Tuesday, May 20, 2014

There's This Fence Beside the Path


There's this fence beside the path that the flowers try to press through

Due to some events in my personal life, I'm going to be off blogging and social networks for a while. Thank you for reading. Peace.

The flowers try to press through and some make it, for a while anyway

Love and cherish your loved ones

Leaving the blog in good hands

Sunday, May 18, 2014

The Search for Some Hidden City


Strider removal operation at Scottsdale Waterfront

There is no solace on earth for us--for such as we--
Who search for a hidden city that we shall never see.
Only the road and the dawn, the sun, the wind, and the rain,
And the watch-fire under stars, and sleep, and the road again.
--from The Seekers by John Masefield (thanks to Ironwood Bike Bags Blog for this quote!)

Water Striders, on land momentarily, headed to another destination

I've come to think of the continuity of my bicycle commute as a year-long distance ride of approximately 3,000 miles. Although the daily route is nearly the same each time, with changes I make to accommodate both construction zones and curiousity, the change of seasons, of weather, of human movements and schedules like schools, vacations, seasonal visitors, and ongoing construction and destruction both man-made and natural are triggers for my continuing quest to look below the surface of the cities in which I live in order to discover what truth, what beauty, lurks beneath.

The bicycle pace, the bicycle openness, the bicycle simplicity, enable this quest, as I've written about previously. 

Twelve foot long fiberglass bugs parked on the Soleri Bridge, in blazing morning sunshine

It's the hidden city of the the title and quote that I'm seeking, the one you don't see or only catch glimpses of from inside a fast-moving air-conditioned vehicle. Sure, I also feel the heat of summer, the dust of haboobs, the blast of wind, and get much closer to the uglier semi-hidden faces of the cities I ride through, too. The poor, the homeless, the overlooked, like the woman just off to the side of this tableau who I encountered with her bags and hacking cough as I rode around exploring this process as she was rousting herself after sleeping rough. It seemed as if no one else saw her. I see those sides, too.

Striders below the pylons, in what Soleri called the comfort zone created by the architecture

But I disagree with the opening line of the quote above, that "there is no solace on earth for us--". I beg to differ with the former poet laureate of Great Britain on that point. Solace that you seek. Solace that you make for yourself. Solace that you discover along your bicycle commute to work, like laughing out loud with sheer amazement and joy the first time I saw the water striders in the canal, and again on this apparently final act of theirs at the Waterfront, arrayed along the path in whole and in their parts in the process of being removed.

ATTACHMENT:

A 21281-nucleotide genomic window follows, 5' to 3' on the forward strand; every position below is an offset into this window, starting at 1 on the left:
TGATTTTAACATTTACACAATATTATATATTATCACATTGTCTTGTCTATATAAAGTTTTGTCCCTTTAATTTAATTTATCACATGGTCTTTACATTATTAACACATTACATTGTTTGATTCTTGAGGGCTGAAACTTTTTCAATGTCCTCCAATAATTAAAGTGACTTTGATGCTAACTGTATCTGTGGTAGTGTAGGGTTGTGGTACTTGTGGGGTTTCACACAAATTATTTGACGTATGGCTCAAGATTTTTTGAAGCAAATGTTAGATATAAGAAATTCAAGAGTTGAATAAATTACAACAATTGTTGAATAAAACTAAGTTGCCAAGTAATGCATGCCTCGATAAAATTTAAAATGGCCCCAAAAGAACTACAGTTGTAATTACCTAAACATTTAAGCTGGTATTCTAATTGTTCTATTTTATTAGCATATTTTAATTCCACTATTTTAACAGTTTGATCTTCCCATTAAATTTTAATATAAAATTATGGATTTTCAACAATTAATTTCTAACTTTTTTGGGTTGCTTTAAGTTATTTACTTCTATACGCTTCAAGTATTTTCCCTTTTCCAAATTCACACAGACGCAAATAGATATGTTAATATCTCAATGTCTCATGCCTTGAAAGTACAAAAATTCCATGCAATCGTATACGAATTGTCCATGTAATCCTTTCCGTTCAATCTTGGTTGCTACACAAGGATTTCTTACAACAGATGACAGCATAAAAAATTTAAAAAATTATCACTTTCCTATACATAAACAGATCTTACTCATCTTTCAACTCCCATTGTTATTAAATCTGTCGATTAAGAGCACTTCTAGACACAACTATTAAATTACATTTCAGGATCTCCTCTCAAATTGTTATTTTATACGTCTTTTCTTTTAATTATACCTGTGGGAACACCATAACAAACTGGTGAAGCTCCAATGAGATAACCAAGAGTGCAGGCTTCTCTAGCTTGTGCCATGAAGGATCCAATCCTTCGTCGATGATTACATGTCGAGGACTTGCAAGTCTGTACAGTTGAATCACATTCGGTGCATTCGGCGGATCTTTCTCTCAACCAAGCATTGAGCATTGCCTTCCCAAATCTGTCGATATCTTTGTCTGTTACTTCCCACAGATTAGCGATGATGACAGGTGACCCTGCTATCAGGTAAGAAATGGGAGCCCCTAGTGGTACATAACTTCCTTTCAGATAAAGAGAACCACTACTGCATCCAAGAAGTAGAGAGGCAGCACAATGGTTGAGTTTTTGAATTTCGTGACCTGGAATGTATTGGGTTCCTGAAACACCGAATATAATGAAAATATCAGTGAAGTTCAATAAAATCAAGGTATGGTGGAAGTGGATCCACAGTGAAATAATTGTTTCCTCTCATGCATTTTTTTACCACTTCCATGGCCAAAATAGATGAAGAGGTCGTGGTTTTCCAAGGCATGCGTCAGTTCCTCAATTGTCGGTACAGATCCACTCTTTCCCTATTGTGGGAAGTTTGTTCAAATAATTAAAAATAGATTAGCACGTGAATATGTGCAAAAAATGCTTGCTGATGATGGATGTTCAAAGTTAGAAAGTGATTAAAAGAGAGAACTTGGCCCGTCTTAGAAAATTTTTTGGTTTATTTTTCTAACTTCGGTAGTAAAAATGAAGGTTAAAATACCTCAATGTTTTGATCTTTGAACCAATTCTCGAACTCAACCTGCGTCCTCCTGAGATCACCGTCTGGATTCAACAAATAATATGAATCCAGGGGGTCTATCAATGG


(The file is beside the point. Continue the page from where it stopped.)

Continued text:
Twelve foot green fiberglass bugs which light up at night floating in the canal. I've tracked the cycle of their green floating surreal accent to our hidden city in this blog over the last few months. I've seen them, paused to ponder them in different light and at night, even programmed their lights to flash in sequence and also at random.

Separately lit and iPad-controllable water strider antenna balls: those things actually existed in my city for a while this spring. So again I diverge from John Masefield: you can see such things in this earthly city, but only if you look for them.

The road and the dawn, the sun, the wind, and the rain, and here in this desert canal-watered valley, the wind, dust, and monsoon rains, these factors feed and sustain my continued search for the hidden side of our cities. I suppose if I am totally honest, part of me does continue to seek that City of God, De Civitate Dei, that appears to be the heart of Masefield's poem. But also seek, with all my heart and mind, that Hidden City of Man that does offer solace, and truth, and beauty, to those who seek it here/now, in this life, in this world.

I've recently been disheartened, disillusioned even (which is rather amazing at my age, and may actually be a good sign!) with the irrationality and cruelty of humans both singly and in groups, both in my personal experience as well as in the news. We have these immense powers of both reason and creativity, enormous potential for both logic and love, yet it seems that nearly constantly I am bombarded with news and examples of the senseless exhibition of the exact opposite of these noble characteristics.

If I'm too idealistic then I guess I should expect disillusionment, right? It may even be impossible or pointless for me to wish that everyone would remember and learn from (consider carefully if not believe in) what Augustine wrote in the fifth century, as we're increasingly becoming programmed to view and forget in ten minutes viral videos and tweets on platforms engineered purely to influence our buying decisions of the moment. But there is no solace there for me. Or rather, recognizing the ironic self-contradiction of that statement in a blog post (no ads here, though!), I should write, my solace continues to be in seeking for some hidden city in the real world.

Sometimes the best parts of that hidden city reveal themselves, and then pass away. Float downstream. Get washed away by rains and canal water. But the impressions of them remain, whether on year-old satellite photos that still show colorful triangles floating in this canal as of this post, or in minds which are supported and sustained by differences made by artists and thinkers who also desire for more than what we normally see. You have to keep looking. You have to be open to it while staying strong in the face of not-it. The search for some hidden city, the ride to it and through it, goes on.